The article mentions tens of thousands of people, but this doesn’t make it justice. At least a million people took to the streets (Portugal has 10 million inhabitants). Video from the events in Lisbon here.
The government has said nothing so far. This is very unusual, as they usually come out of the Reichstag bunker to congratulate protesters for upholding the spirit of peaceful protest and dissent that is the hallmark of a healthy democracy or some crap like that. For atleast a few weeks before the protest, goverment members were ambushed everywhere they went by groups of people singing a revolutionary song, which led to their humiliation in the news (a brilliant marketing strategy by the organizers). Hatred towards the goverment is now universal (they don’t dare go anywhere without heavy escort), even by sectors of their own party. The only exception is the Socialist Party, which is poised to take the seat of the Social-Democrats and don’t want to denigrate them too much, since they will follow the same politics (kind of like the shift from PASOK to New Democracy in Greece).
This significance of this report is the scale of the protests (at least 1/10th of the local population) and the fact that officials are concerned about their safety. And they also appear to recognize that even the usual PR rituals might backfire.
Data point 3. Excerpts from a post by Yanis Varoufakis on conditions in Greece:
..in a depression there are no silver linings. Even profitable companies go under because, for instance, the Greek banks’ guarantees are not acceptable overseas, the result being that Greek manufacturers cannot import raw materials on credit – which, in turn, means that their capacity to produce is severely constrained and cannot supply consumers even if profitable and even if they have a full order book. So, the combination of failed banking, wholesale retrenchment in the private sector, savage cutbacks in the public sector, ridiculous new taxes imposed on the exhausted band of dependable taxpayers (who are a minority in view of the tax immunity of the upper class) – all this conspires to create a long Winter of Discontent. One that has lasted for three years and counting….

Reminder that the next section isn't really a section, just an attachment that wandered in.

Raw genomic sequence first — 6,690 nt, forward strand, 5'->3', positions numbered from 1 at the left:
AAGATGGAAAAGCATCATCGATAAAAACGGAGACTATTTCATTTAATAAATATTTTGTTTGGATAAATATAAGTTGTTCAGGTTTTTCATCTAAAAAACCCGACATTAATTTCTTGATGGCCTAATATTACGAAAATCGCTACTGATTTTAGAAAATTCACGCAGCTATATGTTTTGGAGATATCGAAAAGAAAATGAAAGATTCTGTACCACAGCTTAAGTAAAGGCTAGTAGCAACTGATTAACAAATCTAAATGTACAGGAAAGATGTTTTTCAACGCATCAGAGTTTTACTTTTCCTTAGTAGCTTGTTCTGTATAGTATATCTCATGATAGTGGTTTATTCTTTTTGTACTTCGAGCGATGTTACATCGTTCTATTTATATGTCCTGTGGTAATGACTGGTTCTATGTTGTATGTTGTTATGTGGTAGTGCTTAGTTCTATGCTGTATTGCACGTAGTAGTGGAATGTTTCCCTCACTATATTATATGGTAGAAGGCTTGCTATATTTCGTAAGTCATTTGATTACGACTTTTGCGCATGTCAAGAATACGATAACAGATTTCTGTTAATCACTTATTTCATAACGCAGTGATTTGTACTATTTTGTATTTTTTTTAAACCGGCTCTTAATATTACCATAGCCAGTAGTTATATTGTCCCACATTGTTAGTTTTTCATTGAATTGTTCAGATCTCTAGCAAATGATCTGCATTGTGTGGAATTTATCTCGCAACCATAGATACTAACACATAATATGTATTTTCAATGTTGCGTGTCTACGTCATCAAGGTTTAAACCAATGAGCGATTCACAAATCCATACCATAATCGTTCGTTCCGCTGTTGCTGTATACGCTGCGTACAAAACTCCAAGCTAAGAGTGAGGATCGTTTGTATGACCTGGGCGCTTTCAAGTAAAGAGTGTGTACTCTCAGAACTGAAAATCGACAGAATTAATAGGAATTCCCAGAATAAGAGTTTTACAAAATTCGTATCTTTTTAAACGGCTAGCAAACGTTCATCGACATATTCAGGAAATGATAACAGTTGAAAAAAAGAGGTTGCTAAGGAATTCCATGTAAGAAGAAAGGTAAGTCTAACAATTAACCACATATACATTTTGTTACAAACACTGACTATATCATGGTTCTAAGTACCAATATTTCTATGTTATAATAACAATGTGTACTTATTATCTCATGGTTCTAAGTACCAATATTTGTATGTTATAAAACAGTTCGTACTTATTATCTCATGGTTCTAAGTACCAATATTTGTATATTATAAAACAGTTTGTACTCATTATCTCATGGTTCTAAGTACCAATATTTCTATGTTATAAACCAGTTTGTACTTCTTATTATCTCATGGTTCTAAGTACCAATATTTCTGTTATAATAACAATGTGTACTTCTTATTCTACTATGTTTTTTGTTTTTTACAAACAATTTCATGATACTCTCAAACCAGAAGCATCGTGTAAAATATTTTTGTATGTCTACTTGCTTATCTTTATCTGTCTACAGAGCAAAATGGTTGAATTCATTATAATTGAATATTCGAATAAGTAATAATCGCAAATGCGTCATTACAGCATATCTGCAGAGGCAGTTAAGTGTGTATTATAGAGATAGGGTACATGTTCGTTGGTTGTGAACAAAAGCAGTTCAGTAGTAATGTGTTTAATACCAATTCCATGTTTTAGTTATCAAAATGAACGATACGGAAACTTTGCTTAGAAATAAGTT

As you might expect, an imploding social economy cannot but bring down with it its health service system. Pension and health funds have run out of money long ago. Their unpaid bills to pharmacies and pharmaceutical companies causes the latter to stop importing a large variety of medicines (since they lack the cash to do it), and demanding up front cash from patients before they order their medicine from the pharmaceutical companies – in full knowledge that the patients may never get their money back from their fund. Add to this the severe reductions in the size of pensions and wages, plus the rampant unemployment, and you get the picture….
According to an article in The Guardian, Greece is facing a humanitarian crisis with over 10pc living in extreme material deprivation? Is that the case?